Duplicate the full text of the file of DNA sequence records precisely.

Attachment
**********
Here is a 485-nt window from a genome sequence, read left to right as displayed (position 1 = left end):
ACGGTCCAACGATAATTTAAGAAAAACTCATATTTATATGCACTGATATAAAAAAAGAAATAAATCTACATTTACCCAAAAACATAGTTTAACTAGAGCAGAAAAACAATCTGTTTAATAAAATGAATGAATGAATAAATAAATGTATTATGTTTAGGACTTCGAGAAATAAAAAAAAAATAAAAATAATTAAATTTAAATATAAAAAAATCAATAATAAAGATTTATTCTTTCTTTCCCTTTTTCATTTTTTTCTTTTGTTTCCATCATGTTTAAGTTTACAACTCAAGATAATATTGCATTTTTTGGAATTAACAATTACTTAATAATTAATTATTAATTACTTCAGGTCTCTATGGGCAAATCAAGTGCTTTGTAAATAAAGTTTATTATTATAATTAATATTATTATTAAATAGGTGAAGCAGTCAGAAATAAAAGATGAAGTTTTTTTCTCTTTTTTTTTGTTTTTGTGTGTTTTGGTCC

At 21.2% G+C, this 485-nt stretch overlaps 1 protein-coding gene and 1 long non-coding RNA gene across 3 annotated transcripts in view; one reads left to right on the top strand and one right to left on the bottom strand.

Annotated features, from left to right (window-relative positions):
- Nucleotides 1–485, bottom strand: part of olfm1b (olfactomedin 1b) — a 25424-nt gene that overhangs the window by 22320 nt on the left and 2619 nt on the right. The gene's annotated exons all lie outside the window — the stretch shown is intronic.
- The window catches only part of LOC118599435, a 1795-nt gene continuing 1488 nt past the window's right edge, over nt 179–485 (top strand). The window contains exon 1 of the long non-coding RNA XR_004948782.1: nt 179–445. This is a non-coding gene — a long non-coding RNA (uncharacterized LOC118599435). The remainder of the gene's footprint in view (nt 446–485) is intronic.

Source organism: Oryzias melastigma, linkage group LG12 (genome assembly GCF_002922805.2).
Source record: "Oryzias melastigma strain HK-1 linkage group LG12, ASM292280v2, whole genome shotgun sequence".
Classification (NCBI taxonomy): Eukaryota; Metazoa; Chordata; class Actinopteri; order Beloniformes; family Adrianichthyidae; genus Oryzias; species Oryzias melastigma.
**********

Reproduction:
Here is a 485-nt window from a genome sequence, read left to right as displayed (position 1 = left end):
ACGGTCCAACGATAATTTAAGAAAAACTCATATTTATATGCACTGATATAAAAAAAGAAATAAATCTACATTTACCCAAAAACATAGTTTAACTAGAGCAGAAAAACAATCTGTTTAATAAAATGAATGAATGAATAAATAAATGTATTATGTTTAGGACTTCGAGAAATAAAAAAAAAATAAAAATAATTAAATTTAAATATAAAAAAATCAATAATAAAGATTTATTCTTTCTTTCCCTTTTTCATTTTTTTCTTTTGTTTCCATCATGTTTAAGTTTACAACTCAAGATAATATTGCATTTTTTGGAATTAACAATTACTTAATAATTAATTATTAATTACTTCAGGTCTCTATGGGCAAATCAAGTGCTTTGTAAATAAAGTTTATTATTATAATTAATATTATTATTAAATAGGTGAAGCAGTCAGAAATAAAAGATGAAGTTTTTTTCTCTTTTTTTTTGTTTTTGTGTGTTTTGGTCC

At 21.2% G+C, this 485-nt stretch overlaps 1 protein-coding gene and 1 long non-coding RNA gene across 3 annotated transcripts in view; one reads left to right on the top strand and one right to left on the bottom strand.

Annotated features, from left to right (window-relative positions):
- Nucleotides 1–485, bottom strand: part of olfm1b (olfactomedin 1b) — a 25424-nt gene that overhangs the window by 22320 nt on the left and 2619 nt on the right. The gene's annotated exons all lie outside the window — the stretch shown is intronic.
- The window catches only part of LOC118599435, a 1795-nt gene continuing 1488 nt past the window's right edge, over nt 179–485 (top strand). The window contains exon 1 of the long non-coding RNA XR_004948782.1: nt 179–445. This is a non-coding gene — a long non-coding RNA (uncharacterized LOC118599435). The remainder of the gene's footprint in view (nt 446–485) is intronic.

Source organism: Oryzias melastigma, linkage group LG12 (genome assembly GCF_002922805.2).
Source record: "Oryzias melastigma strain HK-1 linkage group LG12, ASM292280v2, whole genome shotgun sequence".
Classification (NCBI taxonomy): Eukaryota; Metazoa; Chordata; class Actinopteri; order Beloniformes; family Adrianichthyidae; genus Oryzias; species Oryzias melastigma.